I love how this recipe is new and different and yet reminiscent of food I love. It reminds me of falafel of course, but there is also something very sushi maki about it too – like, if you were to take a california roll and fry it. Hey wait a minute. I think I’m onto something.
The recipe uses quinoa (pronounced “KEEN wah”), the high-protein, ancient Andean grain everyone is eating these days. It also calls for Cotija (pronounced “ko-TEE-hah”) cheese, a Mexican cheese with a grainy texture used as an accent by adding a tangy saltiness to dishes when grated on top. If your local grocer doesn’t sell Cotija cheese, order it on Amazon or substitute grated Parmesan.
Author: Recipe created by chefs Mary Sue Milliken and Susan Feniger for the California Avocado Commission
Recipe type: Appetizer
⅔ cup white or black quinoa, rinsed and well drained
1⅓ cups water
¼ cup all-purpose flour
¼ cup grated cotija cheese
¾ tsp salt
4 green onions, white and light green parts only, finely chopped
½ bunch Italian parsley
1 egg yolk
¾ cup canola or grape seed oil for frying
1 ripe, fresh California avocado, seeded, peeled and cut in ½-3/4 inch dice
Salt to taste
Ground black pepper, to taste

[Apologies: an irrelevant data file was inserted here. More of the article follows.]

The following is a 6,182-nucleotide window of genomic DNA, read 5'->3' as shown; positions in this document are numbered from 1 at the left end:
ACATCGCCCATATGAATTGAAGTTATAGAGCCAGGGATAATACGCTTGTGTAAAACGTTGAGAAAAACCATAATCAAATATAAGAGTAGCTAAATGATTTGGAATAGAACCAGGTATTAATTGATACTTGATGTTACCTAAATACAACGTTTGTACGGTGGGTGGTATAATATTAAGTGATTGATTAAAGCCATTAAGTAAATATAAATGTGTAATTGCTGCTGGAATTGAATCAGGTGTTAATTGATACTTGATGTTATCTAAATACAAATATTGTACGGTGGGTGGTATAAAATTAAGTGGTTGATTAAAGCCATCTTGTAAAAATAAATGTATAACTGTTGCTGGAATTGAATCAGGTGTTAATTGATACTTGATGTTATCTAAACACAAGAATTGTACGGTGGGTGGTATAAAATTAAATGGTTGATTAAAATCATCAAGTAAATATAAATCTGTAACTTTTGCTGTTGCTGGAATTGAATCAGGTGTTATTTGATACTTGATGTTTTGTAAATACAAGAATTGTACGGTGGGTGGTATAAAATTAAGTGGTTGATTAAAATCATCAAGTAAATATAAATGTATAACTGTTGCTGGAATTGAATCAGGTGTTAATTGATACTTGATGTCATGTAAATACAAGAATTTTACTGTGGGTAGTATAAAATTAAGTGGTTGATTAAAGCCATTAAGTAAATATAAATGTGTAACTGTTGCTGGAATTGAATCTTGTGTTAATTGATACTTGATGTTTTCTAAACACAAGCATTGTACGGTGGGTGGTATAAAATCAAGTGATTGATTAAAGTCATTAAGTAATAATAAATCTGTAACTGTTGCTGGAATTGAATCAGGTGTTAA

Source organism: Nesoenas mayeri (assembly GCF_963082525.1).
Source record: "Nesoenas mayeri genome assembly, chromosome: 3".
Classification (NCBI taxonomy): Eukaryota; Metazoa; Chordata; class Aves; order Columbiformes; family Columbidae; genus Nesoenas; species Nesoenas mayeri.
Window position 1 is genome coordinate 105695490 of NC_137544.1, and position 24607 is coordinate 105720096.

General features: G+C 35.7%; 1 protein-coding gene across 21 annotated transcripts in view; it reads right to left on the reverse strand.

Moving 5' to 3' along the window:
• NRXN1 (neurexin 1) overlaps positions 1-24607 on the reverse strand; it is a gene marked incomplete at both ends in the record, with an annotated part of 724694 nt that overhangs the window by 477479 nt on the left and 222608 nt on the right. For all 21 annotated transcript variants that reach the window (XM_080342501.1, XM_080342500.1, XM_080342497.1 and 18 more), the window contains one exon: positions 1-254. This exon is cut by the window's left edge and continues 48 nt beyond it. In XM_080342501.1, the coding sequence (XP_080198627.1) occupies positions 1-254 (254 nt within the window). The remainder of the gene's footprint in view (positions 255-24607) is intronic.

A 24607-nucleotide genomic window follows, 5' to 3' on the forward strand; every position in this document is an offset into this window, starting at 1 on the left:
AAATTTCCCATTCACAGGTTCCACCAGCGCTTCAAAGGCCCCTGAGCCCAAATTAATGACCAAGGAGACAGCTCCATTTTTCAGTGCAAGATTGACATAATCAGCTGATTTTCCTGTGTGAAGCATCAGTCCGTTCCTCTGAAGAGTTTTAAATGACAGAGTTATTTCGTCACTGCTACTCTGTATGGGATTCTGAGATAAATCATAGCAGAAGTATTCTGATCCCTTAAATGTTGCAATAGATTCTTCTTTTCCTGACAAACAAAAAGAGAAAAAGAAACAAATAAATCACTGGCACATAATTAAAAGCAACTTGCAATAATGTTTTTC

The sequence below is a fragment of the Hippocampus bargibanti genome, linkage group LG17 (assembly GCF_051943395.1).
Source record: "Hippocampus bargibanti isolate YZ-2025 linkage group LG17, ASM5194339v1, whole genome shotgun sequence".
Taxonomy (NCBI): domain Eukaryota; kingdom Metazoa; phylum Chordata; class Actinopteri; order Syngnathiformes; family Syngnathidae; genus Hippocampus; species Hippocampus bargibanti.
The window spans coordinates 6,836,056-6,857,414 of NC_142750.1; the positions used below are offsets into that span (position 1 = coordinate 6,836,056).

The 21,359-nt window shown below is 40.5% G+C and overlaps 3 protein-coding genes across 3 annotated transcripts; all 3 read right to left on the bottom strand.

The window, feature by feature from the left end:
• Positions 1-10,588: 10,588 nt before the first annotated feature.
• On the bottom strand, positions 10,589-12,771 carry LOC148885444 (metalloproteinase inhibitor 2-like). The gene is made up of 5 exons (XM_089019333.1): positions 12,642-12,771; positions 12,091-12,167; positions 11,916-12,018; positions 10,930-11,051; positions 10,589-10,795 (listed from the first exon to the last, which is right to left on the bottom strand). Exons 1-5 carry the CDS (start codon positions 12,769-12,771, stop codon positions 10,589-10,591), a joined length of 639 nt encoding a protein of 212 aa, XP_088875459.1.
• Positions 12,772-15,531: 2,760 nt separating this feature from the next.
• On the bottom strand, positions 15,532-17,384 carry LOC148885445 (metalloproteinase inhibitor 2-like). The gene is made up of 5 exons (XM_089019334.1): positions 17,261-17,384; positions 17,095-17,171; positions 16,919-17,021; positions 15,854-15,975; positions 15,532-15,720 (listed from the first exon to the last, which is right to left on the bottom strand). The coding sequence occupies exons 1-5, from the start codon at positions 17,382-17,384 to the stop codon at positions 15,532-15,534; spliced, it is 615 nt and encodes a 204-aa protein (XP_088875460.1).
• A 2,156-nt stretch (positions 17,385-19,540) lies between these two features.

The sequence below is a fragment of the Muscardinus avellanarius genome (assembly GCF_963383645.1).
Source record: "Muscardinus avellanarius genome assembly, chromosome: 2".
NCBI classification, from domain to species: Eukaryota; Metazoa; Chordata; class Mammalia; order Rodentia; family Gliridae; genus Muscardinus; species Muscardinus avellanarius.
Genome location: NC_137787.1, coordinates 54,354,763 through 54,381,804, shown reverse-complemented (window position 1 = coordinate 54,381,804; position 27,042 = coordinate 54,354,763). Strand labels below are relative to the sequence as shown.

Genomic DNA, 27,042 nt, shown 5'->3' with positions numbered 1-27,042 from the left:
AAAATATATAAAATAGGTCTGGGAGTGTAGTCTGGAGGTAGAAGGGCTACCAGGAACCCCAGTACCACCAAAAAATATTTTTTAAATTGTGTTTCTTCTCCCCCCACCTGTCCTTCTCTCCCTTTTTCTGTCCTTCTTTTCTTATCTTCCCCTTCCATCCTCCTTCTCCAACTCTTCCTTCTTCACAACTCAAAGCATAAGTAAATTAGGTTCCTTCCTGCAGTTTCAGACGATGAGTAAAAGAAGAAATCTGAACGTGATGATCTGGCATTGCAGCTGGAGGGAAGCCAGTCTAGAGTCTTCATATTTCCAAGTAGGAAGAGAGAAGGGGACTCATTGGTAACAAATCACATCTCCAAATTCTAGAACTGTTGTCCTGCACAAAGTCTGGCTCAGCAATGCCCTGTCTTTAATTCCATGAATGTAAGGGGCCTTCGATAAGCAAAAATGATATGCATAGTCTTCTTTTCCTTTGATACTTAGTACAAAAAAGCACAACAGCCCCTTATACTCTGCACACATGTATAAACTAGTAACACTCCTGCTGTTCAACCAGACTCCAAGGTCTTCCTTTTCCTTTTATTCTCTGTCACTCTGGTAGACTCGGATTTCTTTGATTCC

1 cup Aji Amarillo Aioli (see make-ahead recipe below)
Place a small, dry saucepan over high heat. Add quinoa and toast for about 5 minutes, shaking and stirring constantly to prevent scorching. Transfer to a large saucepan and add water. Bring to a boil, reduce to a simmer and cook, covered, until water is absorbed, about 10 minutes. Set aside to cool.
In a large bowl, combine cooked quinoa, flour, cheese and salt. Add onions, parsley, egg and yolk. Stir thoroughly with a spoon until the mixture has the consistency of soft dough. Chill for 30 minutes.
Heat oil in a large skillet over medium heat.
In a small mixing bowl, season avocado with salt and pepper to taste and toss gently to coat.
Using hands, create round fritters about the size of a walnut shell with a piece of avocado in the center of each fritter.
Working in batches, gently slide fritters into the hot oil. Fry until golden brown, about 3 to 4 minutes, turning as necessary. Drain on paper towels and serve warm, topped with Aji Amarillo Aioli.